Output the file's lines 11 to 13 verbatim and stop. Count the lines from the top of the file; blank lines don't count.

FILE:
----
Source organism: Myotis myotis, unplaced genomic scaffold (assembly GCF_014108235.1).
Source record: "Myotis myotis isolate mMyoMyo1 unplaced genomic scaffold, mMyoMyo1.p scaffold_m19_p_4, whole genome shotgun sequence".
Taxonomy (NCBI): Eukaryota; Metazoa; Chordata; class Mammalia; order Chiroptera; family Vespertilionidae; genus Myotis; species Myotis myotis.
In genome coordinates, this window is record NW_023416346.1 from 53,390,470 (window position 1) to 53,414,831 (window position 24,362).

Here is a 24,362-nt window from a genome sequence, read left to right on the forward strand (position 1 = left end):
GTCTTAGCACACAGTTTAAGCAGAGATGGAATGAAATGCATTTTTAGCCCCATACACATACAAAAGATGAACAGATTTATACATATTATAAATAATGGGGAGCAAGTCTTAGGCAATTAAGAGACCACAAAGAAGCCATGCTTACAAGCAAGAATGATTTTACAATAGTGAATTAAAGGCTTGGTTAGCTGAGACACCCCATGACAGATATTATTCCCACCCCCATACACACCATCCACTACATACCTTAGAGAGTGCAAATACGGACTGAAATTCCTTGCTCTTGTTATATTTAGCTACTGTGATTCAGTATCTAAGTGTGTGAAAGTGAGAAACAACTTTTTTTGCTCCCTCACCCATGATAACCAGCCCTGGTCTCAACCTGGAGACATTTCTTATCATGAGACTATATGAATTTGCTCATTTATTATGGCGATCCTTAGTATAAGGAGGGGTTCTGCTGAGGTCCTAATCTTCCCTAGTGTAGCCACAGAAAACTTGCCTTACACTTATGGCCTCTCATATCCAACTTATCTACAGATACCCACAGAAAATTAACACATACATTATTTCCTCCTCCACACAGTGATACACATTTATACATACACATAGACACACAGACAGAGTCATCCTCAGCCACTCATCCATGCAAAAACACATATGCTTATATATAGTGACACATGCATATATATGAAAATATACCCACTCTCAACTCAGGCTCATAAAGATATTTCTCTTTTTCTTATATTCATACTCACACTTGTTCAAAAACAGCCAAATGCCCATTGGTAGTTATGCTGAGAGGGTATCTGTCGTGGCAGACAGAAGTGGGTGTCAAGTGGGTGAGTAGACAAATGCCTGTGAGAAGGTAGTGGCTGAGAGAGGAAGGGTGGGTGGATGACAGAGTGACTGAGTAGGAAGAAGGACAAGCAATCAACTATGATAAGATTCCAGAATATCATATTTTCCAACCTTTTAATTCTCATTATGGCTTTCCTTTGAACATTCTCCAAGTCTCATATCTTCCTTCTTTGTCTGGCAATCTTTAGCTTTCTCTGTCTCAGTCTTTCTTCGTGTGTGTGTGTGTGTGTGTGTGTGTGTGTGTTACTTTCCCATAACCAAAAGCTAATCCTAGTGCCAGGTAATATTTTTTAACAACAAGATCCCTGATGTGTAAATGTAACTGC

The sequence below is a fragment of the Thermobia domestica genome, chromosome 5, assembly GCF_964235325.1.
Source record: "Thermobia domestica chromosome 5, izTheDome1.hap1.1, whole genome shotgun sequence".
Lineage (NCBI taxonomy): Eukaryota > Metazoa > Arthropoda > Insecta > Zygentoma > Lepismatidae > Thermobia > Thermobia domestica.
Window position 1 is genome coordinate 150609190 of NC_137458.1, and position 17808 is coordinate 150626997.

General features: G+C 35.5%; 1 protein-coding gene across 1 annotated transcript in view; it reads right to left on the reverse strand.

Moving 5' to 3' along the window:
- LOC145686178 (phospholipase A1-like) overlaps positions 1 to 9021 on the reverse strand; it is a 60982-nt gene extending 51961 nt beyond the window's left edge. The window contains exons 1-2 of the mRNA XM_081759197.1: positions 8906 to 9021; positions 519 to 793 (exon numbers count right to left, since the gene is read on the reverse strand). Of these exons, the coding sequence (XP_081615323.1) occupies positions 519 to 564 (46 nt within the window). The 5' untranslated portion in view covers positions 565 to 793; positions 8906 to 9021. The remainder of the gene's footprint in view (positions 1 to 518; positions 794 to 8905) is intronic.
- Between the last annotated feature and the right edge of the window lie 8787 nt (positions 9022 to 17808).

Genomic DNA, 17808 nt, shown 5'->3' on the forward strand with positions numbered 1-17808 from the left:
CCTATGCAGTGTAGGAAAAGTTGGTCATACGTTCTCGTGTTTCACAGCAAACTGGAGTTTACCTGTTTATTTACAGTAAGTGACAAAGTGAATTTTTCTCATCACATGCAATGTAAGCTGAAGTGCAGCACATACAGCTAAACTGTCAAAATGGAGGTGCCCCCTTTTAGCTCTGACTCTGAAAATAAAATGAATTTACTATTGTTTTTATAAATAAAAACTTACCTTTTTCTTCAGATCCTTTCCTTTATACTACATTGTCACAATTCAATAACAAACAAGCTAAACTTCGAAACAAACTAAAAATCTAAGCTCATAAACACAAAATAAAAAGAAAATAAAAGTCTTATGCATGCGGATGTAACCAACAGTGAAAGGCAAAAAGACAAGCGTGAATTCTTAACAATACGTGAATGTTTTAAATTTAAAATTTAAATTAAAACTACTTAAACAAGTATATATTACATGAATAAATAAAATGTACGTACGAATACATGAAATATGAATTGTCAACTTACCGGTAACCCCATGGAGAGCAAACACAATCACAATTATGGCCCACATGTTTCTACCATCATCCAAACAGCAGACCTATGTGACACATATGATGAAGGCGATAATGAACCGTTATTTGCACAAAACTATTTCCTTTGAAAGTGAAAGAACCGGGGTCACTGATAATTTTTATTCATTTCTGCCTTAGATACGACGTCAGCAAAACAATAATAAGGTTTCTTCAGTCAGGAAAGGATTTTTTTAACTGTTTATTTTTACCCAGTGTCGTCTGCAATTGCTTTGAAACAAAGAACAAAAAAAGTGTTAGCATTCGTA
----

General features: G+C 35.5%; 1 protein-coding gene across 1 annotated transcript in view; it reads right to left on the reverse strand.

Moving 5' to 3' along the window:
- LOC145686178 (phospholipase A1-like) overlaps positions 1 to 9021 on the reverse strand; it is a 60982-nt gene extending 51961 nt beyond the window's left edge. The window contains exons 1-2 of the mRNA XM_081759197.1: positions 8906 to 9021; positions 519 to 793 (exon numbers count right to left, since the gene is read on the reverse strand). Of these exons, the coding sequence (XP_081615323.1) occupies positions 519 to 564 (46 nt within the window). The 5' untranslated portion in view covers positions 565 to 793; positions 8906 to 9021. The remainder of the gene's footprint in view (positions 1 to 518; positions 794 to 8905) is intronic.